Yesterday, I wrote about the new SonicCloud integration with Apple Health that will allow SonicCloud users to import their audiograms housed in Apple Health directly into the SonicCloud app. Today, Apple announced another Apple Health development that will allow for veterans to access all their health records through Apple Health. In the press release issued by Apple, the company described the integration as such:
“By signing into their providers’ patient portals in the Health app, veterans can see all of their health records in one place, including medications, immunizations, lab results and more. The Health app continually updates these records giving VA patients access to a single, integrated snapshot of their health profile whenever they want, quickly and privately.”
Apple Health continues to grow into what’s becoming a single repository for one’s healthcare data. Apple is taking a multi-pronged approach to become said repository. One prong represents the company accruing a growing list of healthcare institutions that support Apple Health by feeding their electronic health records (EHR) into the app. Given the sensitivity of the data, privacy and data encryption needs to be an upmost priority. I believe the underlying reason Apple is leaning so heavily into privacy is tied to its healthcare ambitions. Apple wants to ensure iOS users feel comfortable with Apple housing so much sensitive data.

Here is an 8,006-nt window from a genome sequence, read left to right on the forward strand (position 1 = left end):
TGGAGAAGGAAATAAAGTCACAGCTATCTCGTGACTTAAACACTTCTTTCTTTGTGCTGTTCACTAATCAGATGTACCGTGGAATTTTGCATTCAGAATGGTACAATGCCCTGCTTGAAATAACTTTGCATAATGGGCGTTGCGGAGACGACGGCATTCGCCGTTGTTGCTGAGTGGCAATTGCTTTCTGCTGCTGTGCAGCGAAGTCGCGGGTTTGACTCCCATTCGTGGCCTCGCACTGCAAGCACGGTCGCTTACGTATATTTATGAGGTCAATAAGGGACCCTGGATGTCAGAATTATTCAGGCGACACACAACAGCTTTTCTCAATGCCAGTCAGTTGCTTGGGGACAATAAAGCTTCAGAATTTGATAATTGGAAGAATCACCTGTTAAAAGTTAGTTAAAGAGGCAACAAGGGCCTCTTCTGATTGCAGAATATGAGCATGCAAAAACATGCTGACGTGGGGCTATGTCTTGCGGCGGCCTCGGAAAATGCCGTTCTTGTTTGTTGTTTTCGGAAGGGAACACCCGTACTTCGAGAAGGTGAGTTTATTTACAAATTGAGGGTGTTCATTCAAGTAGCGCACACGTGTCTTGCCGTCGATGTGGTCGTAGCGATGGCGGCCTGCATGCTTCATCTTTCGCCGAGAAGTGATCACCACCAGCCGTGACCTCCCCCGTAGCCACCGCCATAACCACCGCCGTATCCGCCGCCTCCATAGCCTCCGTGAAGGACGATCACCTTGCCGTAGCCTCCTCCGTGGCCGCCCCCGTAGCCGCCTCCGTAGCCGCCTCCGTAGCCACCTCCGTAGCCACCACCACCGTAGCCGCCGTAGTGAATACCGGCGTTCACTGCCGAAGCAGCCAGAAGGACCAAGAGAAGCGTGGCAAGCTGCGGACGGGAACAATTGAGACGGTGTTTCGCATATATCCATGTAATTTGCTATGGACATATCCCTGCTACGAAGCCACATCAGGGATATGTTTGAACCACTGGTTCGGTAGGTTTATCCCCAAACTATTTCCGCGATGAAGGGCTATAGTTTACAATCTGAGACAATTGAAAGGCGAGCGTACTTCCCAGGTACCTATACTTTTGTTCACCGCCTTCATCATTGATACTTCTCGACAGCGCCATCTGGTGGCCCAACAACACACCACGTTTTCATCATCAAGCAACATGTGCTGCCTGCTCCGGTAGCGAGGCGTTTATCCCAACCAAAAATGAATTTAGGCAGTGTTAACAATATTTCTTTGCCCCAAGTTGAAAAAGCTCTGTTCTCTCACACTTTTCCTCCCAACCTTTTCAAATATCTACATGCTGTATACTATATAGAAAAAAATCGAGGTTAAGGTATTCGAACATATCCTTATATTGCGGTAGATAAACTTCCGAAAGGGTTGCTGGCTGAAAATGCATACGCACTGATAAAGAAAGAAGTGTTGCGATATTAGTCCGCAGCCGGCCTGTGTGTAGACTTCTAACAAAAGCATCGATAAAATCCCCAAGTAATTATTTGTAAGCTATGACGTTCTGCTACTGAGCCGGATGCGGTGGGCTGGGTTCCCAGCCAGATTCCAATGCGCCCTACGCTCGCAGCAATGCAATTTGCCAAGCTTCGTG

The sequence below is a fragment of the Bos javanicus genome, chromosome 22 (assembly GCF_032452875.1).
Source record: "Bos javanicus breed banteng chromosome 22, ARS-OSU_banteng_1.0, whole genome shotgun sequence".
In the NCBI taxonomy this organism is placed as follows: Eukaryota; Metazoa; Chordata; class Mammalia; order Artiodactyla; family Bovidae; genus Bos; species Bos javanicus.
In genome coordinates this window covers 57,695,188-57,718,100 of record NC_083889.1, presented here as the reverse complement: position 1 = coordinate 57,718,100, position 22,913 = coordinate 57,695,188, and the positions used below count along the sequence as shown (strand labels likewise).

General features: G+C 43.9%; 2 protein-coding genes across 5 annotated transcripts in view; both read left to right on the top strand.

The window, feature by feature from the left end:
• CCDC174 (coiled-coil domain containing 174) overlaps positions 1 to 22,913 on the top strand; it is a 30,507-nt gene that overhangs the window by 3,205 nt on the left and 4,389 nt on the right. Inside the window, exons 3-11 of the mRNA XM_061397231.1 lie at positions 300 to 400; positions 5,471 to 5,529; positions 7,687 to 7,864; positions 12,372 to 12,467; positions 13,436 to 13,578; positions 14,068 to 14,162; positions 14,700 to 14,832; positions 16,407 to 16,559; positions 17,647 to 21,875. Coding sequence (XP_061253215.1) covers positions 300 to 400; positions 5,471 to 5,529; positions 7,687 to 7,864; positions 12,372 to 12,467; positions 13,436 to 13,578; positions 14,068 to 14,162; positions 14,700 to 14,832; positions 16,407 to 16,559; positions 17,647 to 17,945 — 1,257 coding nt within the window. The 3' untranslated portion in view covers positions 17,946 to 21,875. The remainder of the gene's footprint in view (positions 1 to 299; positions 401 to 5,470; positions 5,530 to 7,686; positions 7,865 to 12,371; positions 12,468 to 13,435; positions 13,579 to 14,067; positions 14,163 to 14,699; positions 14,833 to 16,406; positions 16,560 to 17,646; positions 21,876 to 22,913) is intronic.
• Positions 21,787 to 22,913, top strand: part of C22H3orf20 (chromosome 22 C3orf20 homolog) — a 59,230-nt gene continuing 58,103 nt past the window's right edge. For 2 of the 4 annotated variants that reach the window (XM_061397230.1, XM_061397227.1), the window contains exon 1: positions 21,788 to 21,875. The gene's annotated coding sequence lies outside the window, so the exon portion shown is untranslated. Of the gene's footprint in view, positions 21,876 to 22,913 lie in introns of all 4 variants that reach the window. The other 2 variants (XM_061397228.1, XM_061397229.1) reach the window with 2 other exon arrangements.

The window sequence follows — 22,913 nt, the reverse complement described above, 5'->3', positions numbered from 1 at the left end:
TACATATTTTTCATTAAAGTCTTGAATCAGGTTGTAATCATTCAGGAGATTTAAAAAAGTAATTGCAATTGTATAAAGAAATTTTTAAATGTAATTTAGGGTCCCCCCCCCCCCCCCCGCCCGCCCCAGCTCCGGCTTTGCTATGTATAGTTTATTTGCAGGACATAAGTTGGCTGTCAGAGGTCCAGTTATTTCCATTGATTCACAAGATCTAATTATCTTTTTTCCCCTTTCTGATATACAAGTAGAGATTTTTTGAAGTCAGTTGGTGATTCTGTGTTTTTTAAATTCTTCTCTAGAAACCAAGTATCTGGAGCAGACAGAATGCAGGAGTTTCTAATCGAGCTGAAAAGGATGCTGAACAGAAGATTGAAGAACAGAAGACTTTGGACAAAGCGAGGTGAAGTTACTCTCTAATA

The next prong relates to the type of data that can be fed into Apple Health. This is particularly important to the world of wearables, hearables and Bluetooth hearing aids that are increasingly becoming outfitted with biometric sensors. The vision is that biometric data, whether it’s collected from Apple devices or (eventually) approved third party wearable devices, will sit side-by-side to the various EHR’s, immunizations, lab results, medications, etc.
These, “Biometric data collectors,” will be a critical part of the broader health repository Apple is building toward because they represent the type of tool required to gather real-time, longitudinal health data. That data allows for a much more comprehensive and useful health profile for each user. Rather than recording this type of data during your periodic physician appointments (once, maybe twice per year?), biometric data recorders (i.e. hearing aids, hearables, wearables) can be logging this type of data every few minutes on the hour.
The last prong represents what third party apps can do with all the information being stored in Apple Health. SonicCloud’s audiogram importing feature is a perfect example of this, as SonicCloud was able to integrate with Apple Health using one of the software development kit API’s to facilitate the data transfer between the two. You can imagine down the line, that this will expand much more broadly into all types of different applications that allow for the user to better understand, use and ultimately manage their healthcare data.
Today’s development serves as another step toward this vision becoming realized as 9 million veterans will now be able to rely on Apple Health as their main repository for their health records. This should just further incentivize more healthcare institutions to get on board, encourage Apple to open up the ability for approved third party wearables (the VA is the largest dispenser of hearing aids) to feed their data into Apple Health, and then finally, more incentive for developers to build apps specifically designed around Apple Health.
-Thanks for Reading-